What is the meaning of precipice in the sentence below and also the complete meaning of the sentence?

I believe precipice has negative connotations attached to it- a precarious condition or a situation of great peril. But in the given sentence 'precipice' does not have a negative connotation as far as my understanding goes. If not, what other words or phrases can substitute 'precipice' in the given sentence?

On Wednesday, Dimitrov beat Murray in a straight-sets quarterfinal, lifting himself to the precipice of his first Grand Slam final.


By "lifting himself to the precipice", I think he means Dimitrov has raised himself up to a new level—to the top of a cliff, so to speak—but his new position is precarious because the "big four" are up there (or something like that; I didn't read it carefully), and he risks being knocked back down again.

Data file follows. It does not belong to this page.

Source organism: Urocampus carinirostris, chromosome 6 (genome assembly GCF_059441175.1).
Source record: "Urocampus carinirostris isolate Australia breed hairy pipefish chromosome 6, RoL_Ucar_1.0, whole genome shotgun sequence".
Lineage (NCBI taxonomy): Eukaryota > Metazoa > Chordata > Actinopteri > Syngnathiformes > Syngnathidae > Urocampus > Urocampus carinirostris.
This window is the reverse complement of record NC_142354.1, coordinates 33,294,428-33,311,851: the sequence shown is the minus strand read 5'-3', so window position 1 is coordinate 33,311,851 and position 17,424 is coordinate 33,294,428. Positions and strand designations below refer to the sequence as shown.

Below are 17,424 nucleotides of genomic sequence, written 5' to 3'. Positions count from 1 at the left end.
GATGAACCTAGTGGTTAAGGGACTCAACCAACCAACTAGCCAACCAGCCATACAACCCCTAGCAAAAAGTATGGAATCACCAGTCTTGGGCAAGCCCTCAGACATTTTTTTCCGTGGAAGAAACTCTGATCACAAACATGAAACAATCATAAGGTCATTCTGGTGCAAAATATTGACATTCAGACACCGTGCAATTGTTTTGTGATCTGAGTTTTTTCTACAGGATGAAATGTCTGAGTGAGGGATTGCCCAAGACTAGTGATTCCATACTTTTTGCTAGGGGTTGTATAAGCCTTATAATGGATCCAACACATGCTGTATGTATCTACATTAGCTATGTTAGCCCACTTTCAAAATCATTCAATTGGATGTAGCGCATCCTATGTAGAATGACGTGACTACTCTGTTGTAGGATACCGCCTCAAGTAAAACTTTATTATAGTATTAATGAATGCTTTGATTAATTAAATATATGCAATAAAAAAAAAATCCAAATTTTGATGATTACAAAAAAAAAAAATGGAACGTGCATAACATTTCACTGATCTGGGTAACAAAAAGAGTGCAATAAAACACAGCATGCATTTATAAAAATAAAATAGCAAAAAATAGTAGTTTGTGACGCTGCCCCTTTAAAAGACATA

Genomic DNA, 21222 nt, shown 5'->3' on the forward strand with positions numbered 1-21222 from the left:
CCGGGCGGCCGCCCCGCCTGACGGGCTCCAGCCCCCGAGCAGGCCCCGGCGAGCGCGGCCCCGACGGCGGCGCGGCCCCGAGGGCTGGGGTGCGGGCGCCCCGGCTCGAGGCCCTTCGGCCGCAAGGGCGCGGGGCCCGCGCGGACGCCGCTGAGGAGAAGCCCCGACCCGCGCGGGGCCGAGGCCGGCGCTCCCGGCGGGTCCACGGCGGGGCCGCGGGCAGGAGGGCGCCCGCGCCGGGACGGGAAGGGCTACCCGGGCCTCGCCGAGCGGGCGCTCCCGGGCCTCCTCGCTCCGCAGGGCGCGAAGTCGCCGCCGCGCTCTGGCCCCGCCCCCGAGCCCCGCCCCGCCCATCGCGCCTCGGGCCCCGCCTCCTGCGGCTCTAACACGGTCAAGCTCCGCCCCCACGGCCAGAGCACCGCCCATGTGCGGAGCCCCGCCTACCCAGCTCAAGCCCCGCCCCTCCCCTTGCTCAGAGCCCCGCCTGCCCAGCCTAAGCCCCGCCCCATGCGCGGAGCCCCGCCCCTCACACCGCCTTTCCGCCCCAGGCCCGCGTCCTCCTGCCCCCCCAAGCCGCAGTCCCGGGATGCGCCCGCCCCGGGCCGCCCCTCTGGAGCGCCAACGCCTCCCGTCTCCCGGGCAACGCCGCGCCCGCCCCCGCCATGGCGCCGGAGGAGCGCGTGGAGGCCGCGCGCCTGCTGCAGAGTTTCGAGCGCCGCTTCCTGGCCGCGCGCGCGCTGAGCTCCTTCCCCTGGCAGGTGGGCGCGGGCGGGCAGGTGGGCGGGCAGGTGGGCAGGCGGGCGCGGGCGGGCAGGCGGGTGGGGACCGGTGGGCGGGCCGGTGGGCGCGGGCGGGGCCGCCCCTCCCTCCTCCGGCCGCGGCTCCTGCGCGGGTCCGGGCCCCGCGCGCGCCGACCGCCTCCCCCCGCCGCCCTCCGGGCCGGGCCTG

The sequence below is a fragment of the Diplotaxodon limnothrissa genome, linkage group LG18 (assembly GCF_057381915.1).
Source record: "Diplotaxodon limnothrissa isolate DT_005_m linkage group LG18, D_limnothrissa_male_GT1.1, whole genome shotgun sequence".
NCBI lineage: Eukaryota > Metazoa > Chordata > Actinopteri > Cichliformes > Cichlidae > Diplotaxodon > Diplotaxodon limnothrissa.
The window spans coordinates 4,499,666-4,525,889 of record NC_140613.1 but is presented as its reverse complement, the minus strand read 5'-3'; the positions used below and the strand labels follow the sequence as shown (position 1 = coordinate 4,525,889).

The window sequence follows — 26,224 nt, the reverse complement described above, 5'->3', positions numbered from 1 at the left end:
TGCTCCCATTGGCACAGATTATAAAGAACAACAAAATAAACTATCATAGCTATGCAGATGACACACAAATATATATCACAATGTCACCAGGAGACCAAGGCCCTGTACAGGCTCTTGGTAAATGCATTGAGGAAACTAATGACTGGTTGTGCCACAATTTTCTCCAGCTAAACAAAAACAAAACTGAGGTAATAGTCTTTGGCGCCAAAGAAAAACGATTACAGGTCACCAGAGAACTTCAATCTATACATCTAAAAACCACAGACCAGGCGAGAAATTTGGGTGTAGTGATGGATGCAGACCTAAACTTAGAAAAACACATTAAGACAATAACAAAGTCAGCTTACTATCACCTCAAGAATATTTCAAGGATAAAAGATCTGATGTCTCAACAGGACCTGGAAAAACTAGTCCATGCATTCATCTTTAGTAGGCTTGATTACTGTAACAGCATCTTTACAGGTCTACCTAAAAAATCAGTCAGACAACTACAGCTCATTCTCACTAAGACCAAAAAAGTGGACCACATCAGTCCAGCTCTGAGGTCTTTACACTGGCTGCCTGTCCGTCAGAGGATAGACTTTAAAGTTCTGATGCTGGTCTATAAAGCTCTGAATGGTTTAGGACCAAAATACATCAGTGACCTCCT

Sports reporters often use big words in strange (and often incorrect) ways. It's just something that they do.

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